For example: The stock market crash cost the nation's retirement savers trillions of dollars. Some people sold all their stocks and vowed never to invest again.
But 87% of 401k accounts today are worth more than they were before the crash, said Dallas Salisbury, EBRI's chief executive officer. That's because savers kept contributing and because of dollar-cost averaging, which allowed people to pay depressed prices back then for mutual fund shares that are now worth more.
In other words, people who didn't panic -- who continued contributing and didn't cash out -- are better off than they were a few years ago.
Another issue that often depresses would-be savers is the condition of the Social Security system. Many people believe, incorrectly, that it will soon run out of money and stop paying benefits. In reality, Social Security is scheduled to have enough money to pay full benefits until 2037. After that, without congressional changes, there will be enough money to pay 76% of promised benefits.
Changes in the system, such as higher ages for full retirement benefits, an increase in the cap on the maximum income that is tapped and an increase in the payroll tax rate, could allow the system to pay all promised benefits.
So you probably will be able to count on at least some Social Security benefits. But you also should save on your own. That means moving on to the next step.
2. Do some reconnaissance
Many people have never tried to determine how much they will actually need for retirement. The EBRI study showed that 42% simply guessed.
So your first step should be to use a retirement calculator, such as the one that MSN provides. You can play with the inputs -- especially retirement age, savings rate and how much of your current income you want to replace -- to see if you can come up with a plan that works. If so, you'll want to put your plan into effect immediately by boosting your retirement contributions at work or setting up an automatic transfer into an individual retirement account.
Don't procrastinate. Many people who know they need to save more never do, and every $100 you fail to set aside today can cost you $1,000 or more in future retirement income, thanks to the value of compounding.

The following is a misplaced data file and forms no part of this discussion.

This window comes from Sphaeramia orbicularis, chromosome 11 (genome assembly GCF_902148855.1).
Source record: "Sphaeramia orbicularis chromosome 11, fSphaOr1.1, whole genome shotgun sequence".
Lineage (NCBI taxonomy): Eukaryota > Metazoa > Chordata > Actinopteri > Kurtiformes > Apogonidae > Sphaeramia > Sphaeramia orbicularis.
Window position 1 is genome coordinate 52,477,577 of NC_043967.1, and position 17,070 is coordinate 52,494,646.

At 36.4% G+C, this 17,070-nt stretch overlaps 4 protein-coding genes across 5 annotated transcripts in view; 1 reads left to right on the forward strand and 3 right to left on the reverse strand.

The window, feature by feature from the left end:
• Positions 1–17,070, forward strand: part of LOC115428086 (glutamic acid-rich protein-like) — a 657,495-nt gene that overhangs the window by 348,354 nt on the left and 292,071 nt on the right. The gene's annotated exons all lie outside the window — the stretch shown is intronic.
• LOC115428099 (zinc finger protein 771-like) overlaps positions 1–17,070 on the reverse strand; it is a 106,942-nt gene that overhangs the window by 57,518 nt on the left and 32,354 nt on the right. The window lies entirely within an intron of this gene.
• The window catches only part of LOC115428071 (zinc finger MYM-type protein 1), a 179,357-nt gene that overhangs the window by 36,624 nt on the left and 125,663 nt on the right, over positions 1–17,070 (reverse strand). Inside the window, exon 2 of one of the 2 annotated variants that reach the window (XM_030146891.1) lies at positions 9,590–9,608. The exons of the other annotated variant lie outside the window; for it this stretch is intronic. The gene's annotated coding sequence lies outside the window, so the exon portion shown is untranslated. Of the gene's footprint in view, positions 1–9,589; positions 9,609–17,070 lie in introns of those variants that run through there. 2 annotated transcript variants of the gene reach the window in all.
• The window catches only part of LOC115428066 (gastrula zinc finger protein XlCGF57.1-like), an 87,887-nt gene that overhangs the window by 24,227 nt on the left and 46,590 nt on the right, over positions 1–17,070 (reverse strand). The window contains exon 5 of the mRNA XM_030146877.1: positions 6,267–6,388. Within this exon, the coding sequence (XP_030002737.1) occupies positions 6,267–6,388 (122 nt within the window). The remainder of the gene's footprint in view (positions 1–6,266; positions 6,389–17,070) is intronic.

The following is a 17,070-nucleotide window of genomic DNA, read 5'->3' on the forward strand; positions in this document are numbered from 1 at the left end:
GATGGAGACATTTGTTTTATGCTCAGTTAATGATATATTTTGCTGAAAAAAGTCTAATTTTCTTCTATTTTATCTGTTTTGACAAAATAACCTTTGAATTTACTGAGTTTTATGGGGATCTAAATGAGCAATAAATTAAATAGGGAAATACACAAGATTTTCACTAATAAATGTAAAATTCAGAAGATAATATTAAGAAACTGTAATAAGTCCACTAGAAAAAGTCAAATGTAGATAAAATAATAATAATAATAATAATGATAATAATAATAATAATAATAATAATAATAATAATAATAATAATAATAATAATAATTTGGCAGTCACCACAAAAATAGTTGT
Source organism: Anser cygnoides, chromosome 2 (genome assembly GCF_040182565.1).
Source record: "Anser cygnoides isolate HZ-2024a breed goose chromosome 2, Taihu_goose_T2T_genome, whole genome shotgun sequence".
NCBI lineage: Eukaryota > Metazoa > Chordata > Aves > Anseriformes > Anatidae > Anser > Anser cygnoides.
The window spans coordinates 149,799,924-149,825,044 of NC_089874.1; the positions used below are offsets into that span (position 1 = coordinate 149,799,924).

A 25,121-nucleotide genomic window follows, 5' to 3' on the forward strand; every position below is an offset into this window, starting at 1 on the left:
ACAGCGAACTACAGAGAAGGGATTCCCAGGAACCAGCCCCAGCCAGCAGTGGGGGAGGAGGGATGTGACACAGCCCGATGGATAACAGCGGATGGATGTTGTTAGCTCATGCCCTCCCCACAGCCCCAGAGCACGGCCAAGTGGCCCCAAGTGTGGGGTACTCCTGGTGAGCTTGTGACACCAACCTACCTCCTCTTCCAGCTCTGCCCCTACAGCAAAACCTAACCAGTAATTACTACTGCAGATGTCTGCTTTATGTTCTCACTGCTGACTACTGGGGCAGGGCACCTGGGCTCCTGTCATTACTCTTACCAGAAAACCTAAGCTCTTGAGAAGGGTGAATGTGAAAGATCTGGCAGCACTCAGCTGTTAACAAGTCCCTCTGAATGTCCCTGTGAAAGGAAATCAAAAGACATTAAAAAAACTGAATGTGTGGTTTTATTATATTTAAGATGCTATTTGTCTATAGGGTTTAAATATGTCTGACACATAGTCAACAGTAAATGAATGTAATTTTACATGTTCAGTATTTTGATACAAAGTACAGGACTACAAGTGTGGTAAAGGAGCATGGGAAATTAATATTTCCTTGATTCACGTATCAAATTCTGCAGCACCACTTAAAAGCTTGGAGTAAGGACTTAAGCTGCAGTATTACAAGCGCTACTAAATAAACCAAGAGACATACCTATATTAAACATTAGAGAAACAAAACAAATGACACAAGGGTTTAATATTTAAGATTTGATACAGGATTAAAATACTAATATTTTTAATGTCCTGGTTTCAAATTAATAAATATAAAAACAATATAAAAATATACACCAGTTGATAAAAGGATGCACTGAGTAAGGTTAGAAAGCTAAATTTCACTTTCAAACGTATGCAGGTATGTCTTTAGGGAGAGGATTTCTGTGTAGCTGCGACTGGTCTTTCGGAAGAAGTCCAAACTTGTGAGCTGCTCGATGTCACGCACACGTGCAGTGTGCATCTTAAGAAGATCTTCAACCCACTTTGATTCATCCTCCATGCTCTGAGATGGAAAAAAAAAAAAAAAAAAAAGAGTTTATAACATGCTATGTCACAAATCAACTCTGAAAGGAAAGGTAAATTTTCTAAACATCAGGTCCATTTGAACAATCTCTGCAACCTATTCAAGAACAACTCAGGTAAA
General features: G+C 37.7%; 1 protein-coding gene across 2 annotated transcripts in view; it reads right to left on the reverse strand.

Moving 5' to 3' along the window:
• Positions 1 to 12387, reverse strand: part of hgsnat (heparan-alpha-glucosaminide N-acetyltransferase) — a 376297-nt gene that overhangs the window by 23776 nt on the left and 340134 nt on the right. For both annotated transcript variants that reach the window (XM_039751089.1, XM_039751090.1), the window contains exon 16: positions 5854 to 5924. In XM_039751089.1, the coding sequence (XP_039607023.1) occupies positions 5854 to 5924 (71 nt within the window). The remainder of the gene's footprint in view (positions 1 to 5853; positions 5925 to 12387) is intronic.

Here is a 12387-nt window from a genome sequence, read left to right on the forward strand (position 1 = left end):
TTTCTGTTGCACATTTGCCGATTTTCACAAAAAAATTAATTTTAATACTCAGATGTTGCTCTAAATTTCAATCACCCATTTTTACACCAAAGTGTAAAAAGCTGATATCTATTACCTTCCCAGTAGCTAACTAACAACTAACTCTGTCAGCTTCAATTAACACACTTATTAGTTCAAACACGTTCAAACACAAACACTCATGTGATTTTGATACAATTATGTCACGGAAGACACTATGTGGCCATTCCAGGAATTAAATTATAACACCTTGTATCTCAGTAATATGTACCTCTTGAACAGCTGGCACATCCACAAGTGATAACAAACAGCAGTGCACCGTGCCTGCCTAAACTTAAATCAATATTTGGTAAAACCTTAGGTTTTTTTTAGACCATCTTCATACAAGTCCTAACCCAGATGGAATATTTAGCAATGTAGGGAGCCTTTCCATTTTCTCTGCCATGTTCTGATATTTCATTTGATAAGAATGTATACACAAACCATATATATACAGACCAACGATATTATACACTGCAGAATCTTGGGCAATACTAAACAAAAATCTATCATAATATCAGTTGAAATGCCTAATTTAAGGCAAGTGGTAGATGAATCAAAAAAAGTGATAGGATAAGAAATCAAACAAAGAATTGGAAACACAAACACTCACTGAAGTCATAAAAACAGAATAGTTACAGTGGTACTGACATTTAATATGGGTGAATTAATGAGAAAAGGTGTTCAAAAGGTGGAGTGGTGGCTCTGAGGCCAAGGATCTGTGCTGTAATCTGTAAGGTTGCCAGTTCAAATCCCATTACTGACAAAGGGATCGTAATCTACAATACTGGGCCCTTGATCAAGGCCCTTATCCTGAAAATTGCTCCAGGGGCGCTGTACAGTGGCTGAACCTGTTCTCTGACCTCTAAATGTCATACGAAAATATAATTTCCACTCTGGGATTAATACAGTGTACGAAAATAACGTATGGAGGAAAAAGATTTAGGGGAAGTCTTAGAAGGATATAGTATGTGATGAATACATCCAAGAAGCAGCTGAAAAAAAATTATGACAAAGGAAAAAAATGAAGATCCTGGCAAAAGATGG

Can't make the numbers work? Then it's time for the other three R's.
3. Reconsider your obligations
In a 2005 Pew survey, half of all baby boomers polled were raising children or providing financial support to a grown child, while three out of 10 with a living parent provided financial support for their elders. Many have promised to pay or help pay for college; two-thirds of the boomer parents surveyed saw paying for higher education as a parent's responsibility.
But if you can't save enough for retirement, you have to reconsider the financial promises you've made. The law requires you to provide adequately for your minor children, but that typically doesn't include college costs, for which your kids can work or borrow if necessary.
VIDEO ON MSN MONEY
Boomer?--What is that,I mean we do not say **** anymore, so why the boomer, that generation that was responsible and had few kids during the war, and worked very hard for 40-50 years .
Yes that generation had to feel like responsible to pay college for "children" since the USA government still lives in the past century!--they mostly collect taxes for business "advancement" so a few people can stay rich!
And finally why is it that in all these type retirement discussions, no one ever mentions the biggest saving account I was forced to have: SS with adjusted for inflation about 1,26 million Dollars in my case, but they say only 160 K that I have paid! Why not discuss who has stolen the money and who got to invest my money for free, and find it and keep those politicians responsible to us and not business!
Hmmm....I've never heard of recasting your mortgage before. But I did realize I could refinance it when the balance got lower to provide myself with lower in-retirement house payments. Same thing except for the interest rate, I guess. Wonder how many lenders would go along with it?